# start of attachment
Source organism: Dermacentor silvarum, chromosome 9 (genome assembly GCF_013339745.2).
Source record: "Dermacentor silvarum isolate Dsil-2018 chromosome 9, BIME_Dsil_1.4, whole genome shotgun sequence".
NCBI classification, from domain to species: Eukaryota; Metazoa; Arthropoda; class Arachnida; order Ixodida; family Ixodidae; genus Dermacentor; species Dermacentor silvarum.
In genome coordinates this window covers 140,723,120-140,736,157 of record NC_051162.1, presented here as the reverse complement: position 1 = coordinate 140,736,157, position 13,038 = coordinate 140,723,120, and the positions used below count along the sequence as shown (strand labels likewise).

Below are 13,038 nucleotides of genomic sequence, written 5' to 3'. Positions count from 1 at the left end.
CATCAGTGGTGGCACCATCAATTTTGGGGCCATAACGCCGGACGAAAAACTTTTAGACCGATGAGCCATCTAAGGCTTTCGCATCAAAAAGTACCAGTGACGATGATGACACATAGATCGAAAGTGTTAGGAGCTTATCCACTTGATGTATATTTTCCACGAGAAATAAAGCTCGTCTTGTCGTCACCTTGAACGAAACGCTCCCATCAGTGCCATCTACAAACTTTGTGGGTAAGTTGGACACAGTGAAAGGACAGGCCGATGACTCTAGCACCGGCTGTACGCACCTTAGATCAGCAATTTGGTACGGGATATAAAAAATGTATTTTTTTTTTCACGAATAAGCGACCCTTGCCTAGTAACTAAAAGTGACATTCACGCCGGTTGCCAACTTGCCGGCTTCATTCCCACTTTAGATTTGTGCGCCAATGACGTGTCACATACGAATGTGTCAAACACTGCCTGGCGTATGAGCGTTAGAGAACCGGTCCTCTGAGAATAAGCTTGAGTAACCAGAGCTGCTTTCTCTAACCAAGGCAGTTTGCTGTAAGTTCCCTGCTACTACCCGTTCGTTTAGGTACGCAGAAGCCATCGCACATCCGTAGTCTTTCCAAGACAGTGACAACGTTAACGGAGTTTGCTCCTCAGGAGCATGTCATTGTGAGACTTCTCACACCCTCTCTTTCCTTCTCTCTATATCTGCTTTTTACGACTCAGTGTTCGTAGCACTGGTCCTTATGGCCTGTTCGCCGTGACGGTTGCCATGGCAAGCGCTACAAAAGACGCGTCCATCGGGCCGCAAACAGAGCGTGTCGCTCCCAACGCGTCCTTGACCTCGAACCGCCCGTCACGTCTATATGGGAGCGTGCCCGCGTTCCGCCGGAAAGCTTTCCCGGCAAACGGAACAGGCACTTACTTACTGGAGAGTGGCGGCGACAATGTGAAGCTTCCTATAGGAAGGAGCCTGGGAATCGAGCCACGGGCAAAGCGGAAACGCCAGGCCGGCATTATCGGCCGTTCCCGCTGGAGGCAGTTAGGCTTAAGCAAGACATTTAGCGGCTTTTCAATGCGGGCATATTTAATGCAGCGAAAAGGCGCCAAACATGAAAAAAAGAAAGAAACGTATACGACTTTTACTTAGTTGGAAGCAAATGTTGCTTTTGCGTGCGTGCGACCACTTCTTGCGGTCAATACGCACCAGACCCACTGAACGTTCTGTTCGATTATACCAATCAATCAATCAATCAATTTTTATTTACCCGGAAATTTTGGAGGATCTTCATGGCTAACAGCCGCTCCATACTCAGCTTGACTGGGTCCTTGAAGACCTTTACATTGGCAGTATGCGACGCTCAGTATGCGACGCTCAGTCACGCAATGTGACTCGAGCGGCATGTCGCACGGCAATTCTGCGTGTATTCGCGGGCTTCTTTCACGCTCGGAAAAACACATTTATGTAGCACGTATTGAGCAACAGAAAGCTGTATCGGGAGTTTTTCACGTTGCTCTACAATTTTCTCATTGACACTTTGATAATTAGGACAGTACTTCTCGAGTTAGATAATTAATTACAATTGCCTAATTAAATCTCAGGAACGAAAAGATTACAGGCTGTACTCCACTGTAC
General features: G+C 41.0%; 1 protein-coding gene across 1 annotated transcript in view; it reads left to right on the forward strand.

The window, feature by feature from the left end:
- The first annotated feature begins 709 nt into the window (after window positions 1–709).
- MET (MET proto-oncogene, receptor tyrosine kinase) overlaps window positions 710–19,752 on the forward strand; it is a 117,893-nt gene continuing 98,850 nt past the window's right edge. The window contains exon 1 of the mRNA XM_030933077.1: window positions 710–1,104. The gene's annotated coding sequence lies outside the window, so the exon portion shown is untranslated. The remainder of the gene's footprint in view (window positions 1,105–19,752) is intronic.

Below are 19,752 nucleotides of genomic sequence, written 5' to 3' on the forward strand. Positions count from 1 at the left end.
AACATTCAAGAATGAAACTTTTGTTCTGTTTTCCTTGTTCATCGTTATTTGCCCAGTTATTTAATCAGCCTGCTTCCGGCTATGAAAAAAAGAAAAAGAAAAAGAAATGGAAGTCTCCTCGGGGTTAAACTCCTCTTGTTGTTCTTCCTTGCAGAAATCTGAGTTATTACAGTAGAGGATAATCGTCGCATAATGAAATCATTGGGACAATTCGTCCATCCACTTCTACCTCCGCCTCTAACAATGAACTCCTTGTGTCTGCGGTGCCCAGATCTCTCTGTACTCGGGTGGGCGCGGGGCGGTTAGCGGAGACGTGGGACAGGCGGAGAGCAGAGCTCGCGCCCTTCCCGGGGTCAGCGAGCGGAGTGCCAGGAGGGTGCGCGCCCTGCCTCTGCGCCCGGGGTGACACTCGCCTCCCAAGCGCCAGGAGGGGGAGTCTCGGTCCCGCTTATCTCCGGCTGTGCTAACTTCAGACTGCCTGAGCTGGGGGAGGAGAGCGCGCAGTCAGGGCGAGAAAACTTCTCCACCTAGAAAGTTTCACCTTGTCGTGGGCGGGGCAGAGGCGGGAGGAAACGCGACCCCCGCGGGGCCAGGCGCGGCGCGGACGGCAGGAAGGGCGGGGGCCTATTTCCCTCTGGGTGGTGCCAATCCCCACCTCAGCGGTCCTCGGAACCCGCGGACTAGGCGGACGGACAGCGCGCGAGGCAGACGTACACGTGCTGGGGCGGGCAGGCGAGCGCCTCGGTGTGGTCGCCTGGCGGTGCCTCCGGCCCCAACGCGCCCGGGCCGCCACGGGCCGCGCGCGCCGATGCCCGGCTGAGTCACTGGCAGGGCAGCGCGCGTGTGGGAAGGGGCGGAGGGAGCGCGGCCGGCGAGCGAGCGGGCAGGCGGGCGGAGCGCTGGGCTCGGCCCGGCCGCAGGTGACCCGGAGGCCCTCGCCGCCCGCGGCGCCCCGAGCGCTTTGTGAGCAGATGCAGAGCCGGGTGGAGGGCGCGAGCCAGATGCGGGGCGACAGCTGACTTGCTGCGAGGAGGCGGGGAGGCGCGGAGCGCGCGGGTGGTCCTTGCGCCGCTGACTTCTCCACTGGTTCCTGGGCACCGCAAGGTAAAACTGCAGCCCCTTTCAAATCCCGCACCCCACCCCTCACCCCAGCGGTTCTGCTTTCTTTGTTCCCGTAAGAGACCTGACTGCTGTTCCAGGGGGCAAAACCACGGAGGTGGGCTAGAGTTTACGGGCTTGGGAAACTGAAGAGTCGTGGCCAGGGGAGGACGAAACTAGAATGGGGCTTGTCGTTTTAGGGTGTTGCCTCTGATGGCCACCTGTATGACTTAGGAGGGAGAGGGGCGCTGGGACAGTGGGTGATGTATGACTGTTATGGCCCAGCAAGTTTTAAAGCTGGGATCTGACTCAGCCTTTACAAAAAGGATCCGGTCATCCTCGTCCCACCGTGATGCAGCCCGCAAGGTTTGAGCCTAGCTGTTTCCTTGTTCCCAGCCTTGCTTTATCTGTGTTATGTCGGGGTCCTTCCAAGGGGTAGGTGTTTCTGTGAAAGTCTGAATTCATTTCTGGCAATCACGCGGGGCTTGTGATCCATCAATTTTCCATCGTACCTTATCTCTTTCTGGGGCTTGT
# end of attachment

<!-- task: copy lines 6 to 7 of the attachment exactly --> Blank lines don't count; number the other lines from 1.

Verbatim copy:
CATCAGTGGTGGCACCATCAATTTTGGGGCCATAACGCCGGACGAAAAACTTTTAGACCGATGAGCCATCTAAGGCTTTCGCATCAAAAAGTACCAGTGACGATGATGACACATAGATCGAAAGTGTTAGGAGCTTATCCACTTGATGTATATTTTCCACGAGAAATAAAGCTCGTCTTGTCGTCACCTTGAACGAAACGCTCCCATCAGTGCCATCTACAAACTTTGTGGGTAAGTTGGACACAGTGAAAGGACAGGCCGATGACTCTAGCACCGGCTGTACGCACCTTAGATCAGCAATTTGGTACGGGATATAAAAAATGTATTTTTTTTTTCACGAATAAGCGACCCTTGCCTAGTAACTAAAAGTGACATTCACGCCGGTTGCCAACTTGCCGGCTTCATTCCCACTTTAGATTTGTGCGCCAATGACGTGTCACATACGAATGTGTCAAACACTGCCTGGCGTATGAGCGTTAGAGAACCGGTCCTCTGAGAATAAGCTTGAGTAACCAGAGCTGCTTTCTCTAACCAAGGCAGTTTGCTGTAAGTTCCCTGCTACTACCCGTTCGTTTAGGTACGCAGAAGCCATCGCACATCCGTAGTCTTTCCAAGACAGTGACAACGTTAACGGAGTTTGCTCCTCAGGAGCATGTCATTGTGAGACTTCTCACACCCTCTCTTTCCTTCTCTCTATATCTGCTTTTTACGACTCAGTGTTCGTAGCACTGGTCCTTATGGCCTGTTCGCCGTGACGGTTGCCATGGCAAGCGCTACAAAAGACGCGTCCATCGGGCCGCAAACAGAGCGTGTCGCTCCCAACGCGTCCTTGACCTCGAACCGCCCGTCACGTCTATATGGGAGCGTGCCCGCGTTCCGCCGGAAAGCTTTCCCGGCAAACGGAACAGGCACTTACTTACTGGAGAGTGGCGGCGACAATGTGAAGCTTCCTATAGGAAGGAGCCTGGGAATCGAGCCACGGGCAAAGCGGAAACGCCAGGCCGGCATTATCGGCCGTTCCCGCTGGAGGCAGTTAGGCTTAAGCAAGACATTTAGCGGCTTTTCAATGCGGGCATATTTAATGCAGCGAAAAGGCGCCAAACATGAAAAAAAGAAAGAAACGTATACGACTTTTACTTAGTTGGAAGCAAATGTTGCTTTTGCGTGCGTGCGACCACTTCTTGCGGTCAATACGCACCAGACCCACTGAACGTTCTGTTCGATTATACCAATCAATCAATCAATCAATTTTTATTTACCCGGAAATTTTGGAGGATCTTCATGGCTAACAGCCGCTCCATACTCAGCTTGACTGGGTCCTTGAAGACCTTTACATTGGCAGTATGCGACGCTCAGTATGCGACGCTCAGTCACGCAATGTGACTCGAGCGGCATGTCGCACGGCAATTCTGCGTGTATTCGCGGGCTTCTTTCACGCTCGGAAAAACACATTTATGTAGCACGTATTGAGCAACAGAAAGCTGTATCGGGAGTTTTTCACGTTGCTCTACAATTTTCTCATTGACACTTTGATAATTAGGACAGTACTTCTCGAGTTAGATAATTAATTACAATTGCCTAATTAAATCTCAGGAACGAAAAGATTACAGGCTGTACTCCACTGTAC
General features: G+C 41.0%; 1 protein-coding gene across 1 annotated transcript in view; it reads left to right on the forward strand.